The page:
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by DaBaby
feat. Roddy Ricch

I’ve always been a fan of harp in urban tracks, and this is the most upfront example I can recall since Brandy & Monica’s ‘The Boy Is Mine’ back in the late ’90s! What I particularly like about the harp here, though, is how it’s treated during the breakdown sections when the main beat drops out. At 1:15 for instance, it’s got a gently crunchy bandpassed sound that’s not only quite ear-catching in its own right, but also makes the sonic contrast greater when the main beat returns at 1:25. But the first break at 0:46 is even cooler, I think, because it does some kind of processing that removes all weight and attack of each harp note, leaving behind only a kind of ghostly rhythmic ambience. Is it a wet-only ambience reverb or multitap delay, or some kind of abused spectral processing, or perhaps a modulation of some kind (it sounds like there’s some pitch-wobble in there)? Whatever it is, I think it works really well, creating a similar contrast to the band-pass filtering, but in a fresher-sounding way.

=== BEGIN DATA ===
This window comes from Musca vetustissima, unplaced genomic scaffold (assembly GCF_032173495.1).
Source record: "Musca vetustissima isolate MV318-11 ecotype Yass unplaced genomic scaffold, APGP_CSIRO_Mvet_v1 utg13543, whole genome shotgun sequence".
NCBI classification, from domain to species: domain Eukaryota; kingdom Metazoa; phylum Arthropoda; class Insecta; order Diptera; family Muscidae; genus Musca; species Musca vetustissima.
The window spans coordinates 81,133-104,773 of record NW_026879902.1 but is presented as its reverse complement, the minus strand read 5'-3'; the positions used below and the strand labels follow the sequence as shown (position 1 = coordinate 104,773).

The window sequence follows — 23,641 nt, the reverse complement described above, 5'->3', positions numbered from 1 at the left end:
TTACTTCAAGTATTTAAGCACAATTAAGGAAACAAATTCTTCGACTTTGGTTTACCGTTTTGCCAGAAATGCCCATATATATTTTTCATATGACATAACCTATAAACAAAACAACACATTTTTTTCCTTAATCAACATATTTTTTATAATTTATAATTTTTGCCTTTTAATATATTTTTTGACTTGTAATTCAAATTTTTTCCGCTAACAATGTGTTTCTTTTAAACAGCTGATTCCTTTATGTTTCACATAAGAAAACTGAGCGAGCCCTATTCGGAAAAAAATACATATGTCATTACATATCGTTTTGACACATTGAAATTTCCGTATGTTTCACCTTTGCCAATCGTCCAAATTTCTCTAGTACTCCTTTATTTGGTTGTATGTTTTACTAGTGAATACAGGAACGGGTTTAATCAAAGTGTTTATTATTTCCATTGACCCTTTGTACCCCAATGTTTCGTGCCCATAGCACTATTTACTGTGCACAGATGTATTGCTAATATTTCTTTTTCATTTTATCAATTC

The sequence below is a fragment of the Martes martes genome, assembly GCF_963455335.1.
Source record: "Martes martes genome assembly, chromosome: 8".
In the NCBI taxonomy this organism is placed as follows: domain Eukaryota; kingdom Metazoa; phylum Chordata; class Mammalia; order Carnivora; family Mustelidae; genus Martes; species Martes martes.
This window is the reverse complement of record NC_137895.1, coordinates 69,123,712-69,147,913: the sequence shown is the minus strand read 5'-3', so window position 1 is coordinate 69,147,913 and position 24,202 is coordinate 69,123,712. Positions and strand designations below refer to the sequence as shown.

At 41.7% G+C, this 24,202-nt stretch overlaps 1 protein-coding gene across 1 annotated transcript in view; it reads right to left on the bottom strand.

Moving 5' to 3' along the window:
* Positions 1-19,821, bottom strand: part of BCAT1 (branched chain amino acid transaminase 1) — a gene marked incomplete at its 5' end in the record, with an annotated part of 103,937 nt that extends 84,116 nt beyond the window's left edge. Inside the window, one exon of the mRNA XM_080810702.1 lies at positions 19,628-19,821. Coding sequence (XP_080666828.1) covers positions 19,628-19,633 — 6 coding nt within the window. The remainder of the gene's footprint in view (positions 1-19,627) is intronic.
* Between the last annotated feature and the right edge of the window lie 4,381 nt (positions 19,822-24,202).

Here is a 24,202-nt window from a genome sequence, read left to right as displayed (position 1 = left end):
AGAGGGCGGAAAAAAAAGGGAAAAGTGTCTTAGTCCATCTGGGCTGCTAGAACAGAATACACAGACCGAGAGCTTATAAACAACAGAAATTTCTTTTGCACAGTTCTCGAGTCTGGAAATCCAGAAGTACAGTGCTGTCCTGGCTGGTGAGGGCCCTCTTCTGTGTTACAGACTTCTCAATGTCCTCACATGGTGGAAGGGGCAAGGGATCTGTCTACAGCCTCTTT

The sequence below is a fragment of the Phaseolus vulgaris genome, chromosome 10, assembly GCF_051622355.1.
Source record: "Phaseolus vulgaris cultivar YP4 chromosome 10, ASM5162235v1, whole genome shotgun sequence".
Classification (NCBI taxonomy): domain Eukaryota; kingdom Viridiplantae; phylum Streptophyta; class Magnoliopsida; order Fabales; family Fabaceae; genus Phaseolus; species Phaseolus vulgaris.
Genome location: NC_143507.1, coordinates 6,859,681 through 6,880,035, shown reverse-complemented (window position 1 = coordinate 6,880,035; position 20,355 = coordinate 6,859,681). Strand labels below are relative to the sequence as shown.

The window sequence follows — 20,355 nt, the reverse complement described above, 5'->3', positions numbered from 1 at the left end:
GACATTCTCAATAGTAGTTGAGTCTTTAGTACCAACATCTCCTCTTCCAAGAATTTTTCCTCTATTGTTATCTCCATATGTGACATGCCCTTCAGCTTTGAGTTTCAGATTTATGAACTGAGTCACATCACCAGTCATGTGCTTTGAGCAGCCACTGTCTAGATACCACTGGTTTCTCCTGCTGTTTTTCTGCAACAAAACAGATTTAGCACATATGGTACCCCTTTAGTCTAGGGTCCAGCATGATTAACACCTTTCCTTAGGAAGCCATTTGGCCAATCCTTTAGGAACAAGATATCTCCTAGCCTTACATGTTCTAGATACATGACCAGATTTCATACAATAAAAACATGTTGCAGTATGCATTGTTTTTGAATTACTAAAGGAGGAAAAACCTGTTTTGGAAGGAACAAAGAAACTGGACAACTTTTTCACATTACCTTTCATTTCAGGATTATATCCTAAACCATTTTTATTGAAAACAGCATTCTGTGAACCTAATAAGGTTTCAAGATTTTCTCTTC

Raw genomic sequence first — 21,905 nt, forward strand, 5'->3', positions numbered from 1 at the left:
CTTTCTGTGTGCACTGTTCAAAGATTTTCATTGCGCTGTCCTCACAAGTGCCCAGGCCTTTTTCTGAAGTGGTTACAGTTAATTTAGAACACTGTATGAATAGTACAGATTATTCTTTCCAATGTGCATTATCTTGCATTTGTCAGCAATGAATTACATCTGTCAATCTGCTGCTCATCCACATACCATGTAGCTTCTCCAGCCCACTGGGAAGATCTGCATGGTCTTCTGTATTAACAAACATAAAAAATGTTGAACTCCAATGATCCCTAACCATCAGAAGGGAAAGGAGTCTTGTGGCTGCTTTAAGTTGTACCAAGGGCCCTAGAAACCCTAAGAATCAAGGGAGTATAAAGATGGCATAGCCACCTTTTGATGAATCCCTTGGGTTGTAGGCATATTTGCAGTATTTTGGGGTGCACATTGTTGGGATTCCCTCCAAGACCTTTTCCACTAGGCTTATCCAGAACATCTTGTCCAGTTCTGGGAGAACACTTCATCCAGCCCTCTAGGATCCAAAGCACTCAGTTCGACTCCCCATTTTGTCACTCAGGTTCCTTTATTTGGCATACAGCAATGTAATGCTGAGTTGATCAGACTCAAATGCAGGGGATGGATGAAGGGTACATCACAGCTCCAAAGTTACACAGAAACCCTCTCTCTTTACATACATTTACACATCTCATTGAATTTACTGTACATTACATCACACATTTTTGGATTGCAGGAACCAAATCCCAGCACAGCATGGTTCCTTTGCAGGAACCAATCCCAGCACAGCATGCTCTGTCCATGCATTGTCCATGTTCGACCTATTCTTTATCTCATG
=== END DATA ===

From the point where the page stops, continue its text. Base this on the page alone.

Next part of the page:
I also really love the distinctive rhythmic styles of both main rappers, which are set in bold relief by the contrast between them. DaBaby’s verse is full of virtuoso quickfire patter, and makes a lot of capital out of grouping the underlying triplet subdivisions in different configurations. In particular, I like how DaBaby constantly flips between traditional ‘three-triplets per beat’ groupings, (eg. “I’m really the baby, she know that her…” at 1:01) and a hemiola situation were three groups of two triplets span two beats (eg. “…youngest son was always guaranteed to get the money."). And then Roddy Ricch’s verse is totally different, sashaying languidly around the beat, at times locked in (eg. “We spin his block, got the rebound Dennis Rodman” at 2:03), at others pulling so far back that he almost feels divorced from the groove (eg. “you can’t cross me again, 12000 horsepower, I get lost in the wind” at 2:06). Probably my favourite moment, though, is when he totally messes with the general syllable rate and meter he’s established so far by launching into that long held “May-” on the line “Maybach for my refugees” at 2:13. A great, swaggering performance!